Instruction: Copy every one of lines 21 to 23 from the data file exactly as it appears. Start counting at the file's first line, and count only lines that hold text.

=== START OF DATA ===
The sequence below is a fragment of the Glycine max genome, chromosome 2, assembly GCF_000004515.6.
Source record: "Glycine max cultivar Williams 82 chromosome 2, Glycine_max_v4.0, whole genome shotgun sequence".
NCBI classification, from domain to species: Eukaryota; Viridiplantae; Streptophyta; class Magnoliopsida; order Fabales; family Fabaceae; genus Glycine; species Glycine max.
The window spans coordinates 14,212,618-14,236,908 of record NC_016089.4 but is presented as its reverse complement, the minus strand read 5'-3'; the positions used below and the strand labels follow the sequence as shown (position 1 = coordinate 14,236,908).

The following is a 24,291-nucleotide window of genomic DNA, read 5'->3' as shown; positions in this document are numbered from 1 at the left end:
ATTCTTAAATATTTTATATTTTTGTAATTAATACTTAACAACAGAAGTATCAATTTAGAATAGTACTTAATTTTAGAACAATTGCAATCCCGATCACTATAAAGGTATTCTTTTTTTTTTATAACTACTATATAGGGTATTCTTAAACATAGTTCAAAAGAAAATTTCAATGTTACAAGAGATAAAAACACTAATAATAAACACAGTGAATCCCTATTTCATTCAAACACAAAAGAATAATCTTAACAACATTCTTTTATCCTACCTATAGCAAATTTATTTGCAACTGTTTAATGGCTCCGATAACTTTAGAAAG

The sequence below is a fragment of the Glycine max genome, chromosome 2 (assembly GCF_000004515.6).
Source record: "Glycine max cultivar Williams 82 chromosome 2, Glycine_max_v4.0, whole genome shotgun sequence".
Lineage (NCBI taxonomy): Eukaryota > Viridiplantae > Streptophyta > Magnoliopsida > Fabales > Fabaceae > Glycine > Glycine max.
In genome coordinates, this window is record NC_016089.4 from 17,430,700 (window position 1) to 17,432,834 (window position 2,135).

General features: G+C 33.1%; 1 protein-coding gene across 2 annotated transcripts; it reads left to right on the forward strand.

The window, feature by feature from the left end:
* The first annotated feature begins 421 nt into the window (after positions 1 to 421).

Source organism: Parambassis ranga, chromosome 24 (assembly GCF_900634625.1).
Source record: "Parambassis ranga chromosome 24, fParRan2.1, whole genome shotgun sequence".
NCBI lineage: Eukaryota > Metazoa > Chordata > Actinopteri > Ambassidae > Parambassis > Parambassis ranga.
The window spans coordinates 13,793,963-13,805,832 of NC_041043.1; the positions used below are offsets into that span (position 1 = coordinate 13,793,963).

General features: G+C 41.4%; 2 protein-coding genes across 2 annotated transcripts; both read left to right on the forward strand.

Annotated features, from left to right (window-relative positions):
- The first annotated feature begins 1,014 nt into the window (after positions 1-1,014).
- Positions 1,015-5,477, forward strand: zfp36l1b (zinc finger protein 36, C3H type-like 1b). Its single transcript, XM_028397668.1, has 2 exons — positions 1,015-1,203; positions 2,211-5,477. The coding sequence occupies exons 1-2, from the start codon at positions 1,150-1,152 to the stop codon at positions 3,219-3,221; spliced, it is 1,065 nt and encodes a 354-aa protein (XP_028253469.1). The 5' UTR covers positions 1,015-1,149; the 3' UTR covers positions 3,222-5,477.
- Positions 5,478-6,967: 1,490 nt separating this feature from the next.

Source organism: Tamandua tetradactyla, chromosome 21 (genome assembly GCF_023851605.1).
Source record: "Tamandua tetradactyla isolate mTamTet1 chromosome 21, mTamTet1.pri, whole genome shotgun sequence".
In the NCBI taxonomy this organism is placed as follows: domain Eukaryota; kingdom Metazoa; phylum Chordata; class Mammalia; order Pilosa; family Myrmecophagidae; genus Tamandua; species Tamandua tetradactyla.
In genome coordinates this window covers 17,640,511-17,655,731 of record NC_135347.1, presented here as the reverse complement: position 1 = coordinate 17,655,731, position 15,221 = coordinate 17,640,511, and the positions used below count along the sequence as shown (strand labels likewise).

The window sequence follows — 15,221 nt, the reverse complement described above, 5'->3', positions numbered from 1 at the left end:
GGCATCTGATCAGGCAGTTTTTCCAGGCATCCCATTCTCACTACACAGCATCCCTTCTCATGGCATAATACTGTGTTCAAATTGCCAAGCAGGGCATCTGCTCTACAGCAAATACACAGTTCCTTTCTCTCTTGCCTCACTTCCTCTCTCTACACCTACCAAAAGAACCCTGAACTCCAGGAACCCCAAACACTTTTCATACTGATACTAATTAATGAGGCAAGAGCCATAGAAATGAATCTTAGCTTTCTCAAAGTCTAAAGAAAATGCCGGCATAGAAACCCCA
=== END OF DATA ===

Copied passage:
- Positions 1,015-5,477, forward strand: zfp36l1b (zinc finger protein 36, C3H type-like 1b). Its single transcript, XM_028397668.1, has 2 exons — positions 1,015-1,203; positions 2,211-5,477. The coding sequence occupies exons 1-2, from the start codon at positions 1,150-1,152 to the stop codon at positions 3,219-3,221; spliced, it is 1,065 nt and encodes a 354-aa protein (XP_028253469.1). The 5' UTR covers positions 1,015-1,149; the 3' UTR covers positions 3,222-5,477.
- Positions 5,478-6,967: 1,490 nt separating this feature from the next.

Source organism: Tamandua tetradactyla, chromosome 21 (genome assembly GCF_023851605.1).